Photo Credit: Bob_Dmyt | Pixabay.com
We all like to be helpful, don’t we? Opening a door for the elderly man walking with a cane, making a meal for a neighbour or friend when they are sick or just overwhelmed with life, lending a hand at the school fundraiser, and the list goes on. These kinds of ‘helps’ are wonderful and meaningful and are a wonderful way to bless another person.
So as we enter into the Christmas season, many of us are looking for even more ways we can help those who are less fortunate than us. Perhaps your church has already begun it’s annual food drive or toy drive campaign or perhaps as I type you are filling your ‘shoebox’ for that child across the seas.
But what if I told you that some helping doesn’t really help? What if I told you that sometimes our helping can hurt or harm the one we are trying to support?! Or what if I said that while there are many good ways to help, sometimes there are better ways? Whether we realize it or not, many of our well-meaning gifts can sometimes leave the receivers feeling deflated and insufficient. Many have said they often feel despair as they are unable to provide some of the basics of life for their own families and this can be even more amplified during the holidays.
Books like “When Helping Hurts”, “Becoming Whole”, and “Toxic Charity” remind us that sometimes our good intentions are not good enough. “Giving to those in need what they could be gaining from their own initiative may well be the kindest way to destroy people,” writes author Robert Lupton in his book Toxic Charity. If we are only ever responding to immediate needs and never looking at or exploring long-term solutions WITH the person we are helping, we could be doing more harm than good(!).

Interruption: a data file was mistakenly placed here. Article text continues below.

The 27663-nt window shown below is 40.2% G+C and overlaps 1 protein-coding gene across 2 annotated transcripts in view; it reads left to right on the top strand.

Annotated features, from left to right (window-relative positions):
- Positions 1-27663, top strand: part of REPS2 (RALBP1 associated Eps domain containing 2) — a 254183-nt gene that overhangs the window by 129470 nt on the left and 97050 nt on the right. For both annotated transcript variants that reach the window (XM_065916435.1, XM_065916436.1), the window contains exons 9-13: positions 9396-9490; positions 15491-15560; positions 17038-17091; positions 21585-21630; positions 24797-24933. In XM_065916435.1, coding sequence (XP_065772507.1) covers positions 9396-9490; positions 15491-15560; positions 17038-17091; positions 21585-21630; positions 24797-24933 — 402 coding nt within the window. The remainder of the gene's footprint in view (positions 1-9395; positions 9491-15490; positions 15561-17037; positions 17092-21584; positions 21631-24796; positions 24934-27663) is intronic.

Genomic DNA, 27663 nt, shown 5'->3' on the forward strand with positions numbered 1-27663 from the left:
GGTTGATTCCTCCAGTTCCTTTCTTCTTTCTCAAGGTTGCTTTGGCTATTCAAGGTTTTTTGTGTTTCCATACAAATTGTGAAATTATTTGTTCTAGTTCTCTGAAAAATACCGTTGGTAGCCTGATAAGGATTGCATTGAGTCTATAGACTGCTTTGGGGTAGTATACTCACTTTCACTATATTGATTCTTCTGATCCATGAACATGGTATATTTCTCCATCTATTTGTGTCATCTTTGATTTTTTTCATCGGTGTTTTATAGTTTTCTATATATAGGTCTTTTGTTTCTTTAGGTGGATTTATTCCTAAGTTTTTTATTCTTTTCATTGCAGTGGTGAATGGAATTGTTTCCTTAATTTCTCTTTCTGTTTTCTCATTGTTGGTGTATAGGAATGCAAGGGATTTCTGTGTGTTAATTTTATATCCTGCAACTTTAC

While our well-meaning gifts may make us feel warm and fuzzy inside, they can often leave the receiver feeling shameful and insufficient as they are reminded that they are unable to provide for their loved ones.
Yikes! Well what is a person to do then??
So does this mean that every food drive or sock drive or shoebox campaign is bad?! Before you start calling me The Grinch, stay with me! Last year on our blog we shared a few articles from our friends at World Renew as they talked about some better ways to help during Christmas.
Enter… Presents with a Purpose
One amazing way to love and bless others is by using the annual World Renew Gift Catalogue. (Here are some neat ways to use the Gift Catalogue with family and friends!) On top of this, many other organizations, both local and global, are now offering gift catalogues or ‘presents with a purpose’, similar to World Renew’s. Here are some great examples below of ways you can help without harming this Christmas.
- EduDeo ministries – hurry their presents are running out fast!
- Sanctuary London – a Covid-19 grant recipient and former NewGround partner!
- MYHouse Youth Centre – a NewGround partner!
Did we miss some other great ideas? Share yours in the comments section below or send us an email: firstname.lastname@example.org.
This year, deacons, encourage your church members to give gifts that will last, especially during this Christmas season! While our well-meaning gifts may make us feel warm and fuzzy inside, as we said above, they can often leave the receiver feeling shameful and insufficient as they are reminded that they are unable to provide for their loved ones. This is why we need agencies like World Renew and Sanctuary London, who are giving people dignity and respect while walking alongside them.
And even if you’ve already set up your display of shoeboxes or started other giving campaigns, know that you are blessed to be a blessing (Gen. 12:3) and never stop showing and sharing the love of Christ!
Want to learn more?
If you’d like to dig a bit deeper into this, check out these resources below.